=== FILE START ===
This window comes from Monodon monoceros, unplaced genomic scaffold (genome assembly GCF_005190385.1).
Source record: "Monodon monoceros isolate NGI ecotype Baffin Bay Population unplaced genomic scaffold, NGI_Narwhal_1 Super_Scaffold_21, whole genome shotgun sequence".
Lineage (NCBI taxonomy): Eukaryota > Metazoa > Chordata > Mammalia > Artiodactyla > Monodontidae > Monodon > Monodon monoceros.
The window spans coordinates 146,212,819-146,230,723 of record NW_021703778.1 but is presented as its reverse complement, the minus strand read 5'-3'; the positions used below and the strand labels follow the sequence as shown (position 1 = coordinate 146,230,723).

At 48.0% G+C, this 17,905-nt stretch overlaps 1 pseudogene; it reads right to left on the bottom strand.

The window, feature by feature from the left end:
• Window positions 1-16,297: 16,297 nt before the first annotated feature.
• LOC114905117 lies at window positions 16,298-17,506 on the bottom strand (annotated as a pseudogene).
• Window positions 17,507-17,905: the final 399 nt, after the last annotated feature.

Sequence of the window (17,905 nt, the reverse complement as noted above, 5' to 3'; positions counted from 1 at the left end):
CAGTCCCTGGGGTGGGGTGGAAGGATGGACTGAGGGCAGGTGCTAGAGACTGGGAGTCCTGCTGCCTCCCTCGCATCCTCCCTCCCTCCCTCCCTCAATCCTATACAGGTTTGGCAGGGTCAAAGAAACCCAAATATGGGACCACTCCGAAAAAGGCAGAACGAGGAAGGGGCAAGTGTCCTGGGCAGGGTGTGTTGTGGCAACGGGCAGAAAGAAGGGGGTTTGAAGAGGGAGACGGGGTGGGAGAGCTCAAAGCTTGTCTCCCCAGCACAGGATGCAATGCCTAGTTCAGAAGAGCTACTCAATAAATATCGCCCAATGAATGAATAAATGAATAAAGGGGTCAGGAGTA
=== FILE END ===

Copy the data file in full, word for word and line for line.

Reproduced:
This window comes from Monodon monoceros, unplaced genomic scaffold (genome assembly GCF_005190385.1).
Source record: "Monodon monoceros isolate NGI ecotype Baffin Bay Population unplaced genomic scaffold, NGI_Narwhal_1 Super_Scaffold_21, whole genome shotgun sequence".
Lineage (NCBI taxonomy): Eukaryota > Metazoa > Chordata > Mammalia > Artiodactyla > Monodontidae > Monodon > Monodon monoceros.
The window spans coordinates 146,212,819-146,230,723 of record NW_021703778.1 but is presented as its reverse complement, the minus strand read 5'-3'; the positions used below and the strand labels follow the sequence as shown (position 1 = coordinate 146,230,723).

At 48.0% G+C, this 17,905-nt stretch overlaps 1 pseudogene; it reads right to left on the bottom strand.

The window, feature by feature from the left end:
• Window positions 1-16,297: 16,297 nt before the first annotated feature.
• LOC114905117 lies at window positions 16,298-17,506 on the bottom strand (annotated as a pseudogene).
• Window positions 17,507-17,905: the final 399 nt, after the last annotated feature.

Sequence of the window (17,905 nt, the reverse complement as noted above, 5' to 3'; positions counted from 1 at the left end):
CAGTCCCTGGGGTGGGGTGGAAGGATGGACTGAGGGCAGGTGCTAGAGACTGGGAGTCCTGCTGCCTCCCTCGCATCCTCCCTCCCTCCCTCCCTCAATCCTATACAGGTTTGGCAGGGTCAAAGAAACCCAAATATGGGACCACTCCGAAAAAGGCAGAACGAGGAAGGGGCAAGTGTCCTGGGCAGGGTGTGTTGTGGCAACGGGCAGAAAGAAGGGGGTTTGAAGAGGGAGACGGGGTGGGAGAGCTCAAAGCTTGTCTCCCCAGCACAGGATGCAATGCCTAGTTCAGAAGAGCTACTCAATAAATATCGCCCAATGAATGAATAAATGAATAAAGGGGTCAGGAGTA